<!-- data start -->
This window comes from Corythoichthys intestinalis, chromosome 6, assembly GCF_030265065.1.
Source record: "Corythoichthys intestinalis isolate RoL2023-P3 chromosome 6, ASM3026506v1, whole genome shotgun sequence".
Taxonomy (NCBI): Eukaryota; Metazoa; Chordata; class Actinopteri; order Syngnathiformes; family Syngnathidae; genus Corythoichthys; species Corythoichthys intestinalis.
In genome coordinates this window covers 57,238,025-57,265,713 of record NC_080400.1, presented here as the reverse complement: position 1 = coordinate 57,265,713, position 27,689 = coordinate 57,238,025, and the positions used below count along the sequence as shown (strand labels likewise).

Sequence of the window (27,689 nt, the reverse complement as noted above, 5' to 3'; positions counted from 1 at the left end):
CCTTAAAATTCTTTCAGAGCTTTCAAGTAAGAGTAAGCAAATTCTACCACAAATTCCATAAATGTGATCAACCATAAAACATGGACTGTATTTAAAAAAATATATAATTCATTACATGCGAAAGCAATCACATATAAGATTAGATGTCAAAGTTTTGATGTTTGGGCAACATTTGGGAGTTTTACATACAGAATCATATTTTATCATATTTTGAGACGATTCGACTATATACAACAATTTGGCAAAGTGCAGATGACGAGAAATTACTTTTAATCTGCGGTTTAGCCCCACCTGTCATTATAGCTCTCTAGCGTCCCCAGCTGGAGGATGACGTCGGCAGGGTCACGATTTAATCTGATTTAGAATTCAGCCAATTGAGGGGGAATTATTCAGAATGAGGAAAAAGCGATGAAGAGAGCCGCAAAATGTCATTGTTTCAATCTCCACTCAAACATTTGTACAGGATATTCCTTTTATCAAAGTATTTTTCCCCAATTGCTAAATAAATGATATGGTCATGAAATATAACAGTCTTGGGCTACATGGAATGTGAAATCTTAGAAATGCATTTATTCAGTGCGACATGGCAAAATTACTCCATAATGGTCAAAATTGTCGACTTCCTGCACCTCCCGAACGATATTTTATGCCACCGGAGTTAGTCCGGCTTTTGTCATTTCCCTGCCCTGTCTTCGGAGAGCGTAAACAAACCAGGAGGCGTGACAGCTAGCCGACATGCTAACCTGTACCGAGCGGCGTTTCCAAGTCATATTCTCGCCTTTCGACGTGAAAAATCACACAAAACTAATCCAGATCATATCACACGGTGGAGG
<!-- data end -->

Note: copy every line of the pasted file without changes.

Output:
This window comes from Corythoichthys intestinalis, chromosome 6, assembly GCF_030265065.1.
Source record: "Corythoichthys intestinalis isolate RoL2023-P3 chromosome 6, ASM3026506v1, whole genome shotgun sequence".
Taxonomy (NCBI): Eukaryota; Metazoa; Chordata; class Actinopteri; order Syngnathiformes; family Syngnathidae; genus Corythoichthys; species Corythoichthys intestinalis.
In genome coordinates this window covers 57,238,025-57,265,713 of record NC_080400.1, presented here as the reverse complement: position 1 = coordinate 57,265,713, position 27,689 = coordinate 57,238,025, and the positions used below count along the sequence as shown (strand labels likewise).

Sequence of the window (27,689 nt, the reverse complement as noted above, 5' to 3'; positions counted from 1 at the left end):
CCTTAAAATTCTTTCAGAGCTTTCAAGTAAGAGTAAGCAAATTCTACCACAAATTCCATAAATGTGATCAACCATAAAACATGGACTGTATTTAAAAAAATATATAATTCATTACATGCGAAAGCAATCACATATAAGATTAGATGTCAAAGTTTTGATGTTTGGGCAACATTTGGGAGTTTTACATACAGAATCATATTTTATCATATTTTGAGACGATTCGACTATATACAACAATTTGGCAAAGTGCAGATGACGAGAAATTACTTTTAATCTGCGGTTTAGCCCCACCTGTCATTATAGCTCTCTAGCGTCCCCAGCTGGAGGATGACGTCGGCAGGGTCACGATTTAATCTGATTTAGAATTCAGCCAATTGAGGGGGAATTATTCAGAATGAGGAAAAAGCGATGAAGAGAGCCGCAAAATGTCATTGTTTCAATCTCCACTCAAACATTTGTACAGGATATTCCTTTTATCAAAGTATTTTTCCCCAATTGCTAAATAAATGATATGGTCATGAAATATAACAGTCTTGGGCTACATGGAATGTGAAATCTTAGAAATGCATTTATTCAGTGCGACATGGCAAAATTACTCCATAATGGTCAAAATTGTCGACTTCCTGCACCTCCCGAACGATATTTTATGCCACCGGAGTTAGTCCGGCTTTTGTCATTTCCCTGCCCTGTCTTCGGAGAGCGTAAACAAACCAGGAGGCGTGACAGCTAGCCGACATGCTAACCTGTACCGAGCGGCGTTTCCAAGTCATATTCTCGCCTTTCGACGTGAAAAATCACACAAAACTAATCCAGATCATATCACACGGTGGAGG